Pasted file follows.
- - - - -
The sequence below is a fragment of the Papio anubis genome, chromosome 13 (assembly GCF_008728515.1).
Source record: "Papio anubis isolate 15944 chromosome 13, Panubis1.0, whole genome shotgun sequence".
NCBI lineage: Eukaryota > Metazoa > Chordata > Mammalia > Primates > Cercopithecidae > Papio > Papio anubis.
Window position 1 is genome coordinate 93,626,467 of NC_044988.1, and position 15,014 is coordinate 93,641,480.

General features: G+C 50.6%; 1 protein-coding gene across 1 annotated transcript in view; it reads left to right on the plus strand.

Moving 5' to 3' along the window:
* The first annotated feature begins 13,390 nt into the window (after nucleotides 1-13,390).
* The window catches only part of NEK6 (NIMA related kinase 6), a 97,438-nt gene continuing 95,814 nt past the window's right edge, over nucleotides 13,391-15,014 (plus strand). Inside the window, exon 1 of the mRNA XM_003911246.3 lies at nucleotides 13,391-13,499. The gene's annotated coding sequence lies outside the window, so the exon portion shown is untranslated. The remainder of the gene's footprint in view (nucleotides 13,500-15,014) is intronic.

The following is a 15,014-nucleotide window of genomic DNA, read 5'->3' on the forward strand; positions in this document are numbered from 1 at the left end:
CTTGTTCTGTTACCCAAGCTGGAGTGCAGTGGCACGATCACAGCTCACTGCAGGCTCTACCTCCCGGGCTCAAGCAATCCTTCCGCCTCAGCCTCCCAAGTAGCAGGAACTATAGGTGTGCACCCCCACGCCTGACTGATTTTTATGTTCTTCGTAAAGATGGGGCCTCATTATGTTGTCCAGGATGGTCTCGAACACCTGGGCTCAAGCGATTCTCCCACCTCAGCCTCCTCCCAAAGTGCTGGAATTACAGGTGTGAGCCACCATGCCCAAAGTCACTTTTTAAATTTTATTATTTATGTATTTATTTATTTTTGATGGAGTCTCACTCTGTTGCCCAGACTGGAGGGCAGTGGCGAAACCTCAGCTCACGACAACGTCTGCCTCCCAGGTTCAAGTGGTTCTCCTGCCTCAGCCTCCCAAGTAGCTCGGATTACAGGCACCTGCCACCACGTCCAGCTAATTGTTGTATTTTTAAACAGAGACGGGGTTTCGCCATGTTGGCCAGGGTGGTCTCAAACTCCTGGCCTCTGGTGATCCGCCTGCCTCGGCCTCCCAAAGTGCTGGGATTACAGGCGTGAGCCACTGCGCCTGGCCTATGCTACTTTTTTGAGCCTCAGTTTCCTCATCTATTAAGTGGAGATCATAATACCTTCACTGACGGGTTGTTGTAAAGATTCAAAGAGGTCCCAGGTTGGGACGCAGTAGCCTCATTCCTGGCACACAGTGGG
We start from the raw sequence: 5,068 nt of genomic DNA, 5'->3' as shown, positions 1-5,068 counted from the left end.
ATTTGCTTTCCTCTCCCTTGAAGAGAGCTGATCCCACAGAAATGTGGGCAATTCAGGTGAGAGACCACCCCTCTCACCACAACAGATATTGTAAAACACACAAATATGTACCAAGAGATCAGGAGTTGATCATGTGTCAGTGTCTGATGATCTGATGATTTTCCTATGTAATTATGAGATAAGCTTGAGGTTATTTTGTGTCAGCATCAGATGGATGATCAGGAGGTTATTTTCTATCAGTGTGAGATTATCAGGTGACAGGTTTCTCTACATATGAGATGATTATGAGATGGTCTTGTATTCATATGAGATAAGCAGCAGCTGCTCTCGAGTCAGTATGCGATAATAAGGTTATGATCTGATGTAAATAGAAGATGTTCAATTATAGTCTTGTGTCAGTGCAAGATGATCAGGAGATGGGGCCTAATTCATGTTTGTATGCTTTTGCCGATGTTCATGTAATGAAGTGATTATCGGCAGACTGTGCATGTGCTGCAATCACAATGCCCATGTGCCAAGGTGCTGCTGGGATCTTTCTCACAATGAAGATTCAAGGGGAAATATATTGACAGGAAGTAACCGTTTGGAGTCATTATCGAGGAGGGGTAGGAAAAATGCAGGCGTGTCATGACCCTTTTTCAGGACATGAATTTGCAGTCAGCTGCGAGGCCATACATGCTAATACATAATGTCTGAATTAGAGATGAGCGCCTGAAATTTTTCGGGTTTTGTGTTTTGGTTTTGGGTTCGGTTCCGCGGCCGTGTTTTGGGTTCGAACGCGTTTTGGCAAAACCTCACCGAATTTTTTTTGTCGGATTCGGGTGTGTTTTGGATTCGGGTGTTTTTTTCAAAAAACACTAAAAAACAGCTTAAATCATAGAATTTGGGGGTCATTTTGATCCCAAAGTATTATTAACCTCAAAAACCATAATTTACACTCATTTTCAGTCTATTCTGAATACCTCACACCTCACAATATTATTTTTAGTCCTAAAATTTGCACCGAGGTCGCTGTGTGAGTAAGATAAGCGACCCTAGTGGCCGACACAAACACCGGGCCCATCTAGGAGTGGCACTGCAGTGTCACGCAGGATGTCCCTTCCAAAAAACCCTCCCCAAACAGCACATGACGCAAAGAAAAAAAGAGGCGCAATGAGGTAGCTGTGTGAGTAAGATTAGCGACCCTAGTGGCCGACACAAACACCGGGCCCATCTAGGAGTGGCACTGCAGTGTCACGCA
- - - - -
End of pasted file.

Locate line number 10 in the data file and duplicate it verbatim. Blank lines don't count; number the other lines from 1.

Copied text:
CTTGTTCTGTTACCCAAGCTGGAGTGCAGTGGCACGATCACAGCTCACTGCAGGCTCTACCTCCCGGGCTCAAGCAATCCTTCCGCCTCAGCCTCCCAAGTAGCAGGAACTATAGGTGTGCACCCCCACGCCTGACTGATTTTTATGTTCTTCGTAAAGATGGGGCCTCATTATGTTGTCCAGGATGGTCTCGAACACCTGGGCTCAAGCGATTCTCCCACCTCAGCCTCCTCCCAAAGTGCTGGAATTACAGGTGTGAGCCACCATGCCCAAAGTCACTTTTTAAATTTTATTATTTATGTATTTATTTATTTTTGATGGAGTCTCACTCTGTTGCCCAGACTGGAGGGCAGTGGCGAAACCTCAGCTCACGACAACGTCTGCCTCCCAGGTTCAAGTGGTTCTCCTGCCTCAGCCTCCCAAGTAGCTCGGATTACAGGCACCTGCCACCACGTCCAGCTAATTGTTGTATTTTTAAACAGAGACGGGGTTTCGCCATGTTGGCCAGGGTGGTCTCAAACTCCTGGCCTCTGGTGATCCGCCTGCCTCGGCCTCCCAAAGTGCTGGGATTACAGGCGTGAGCCACTGCGCCTGGCCTATGCTACTTTTTTGAGCCTCAGTTTCCTCATCTATTAAGTGGAGATCATAATACCTTCACTGACGGGTTGTTGTAAAGATTCAAAGAGGTCCCAGGTTGGGACGCAGTAGCCTCATTCCTGGCACACAGTGGG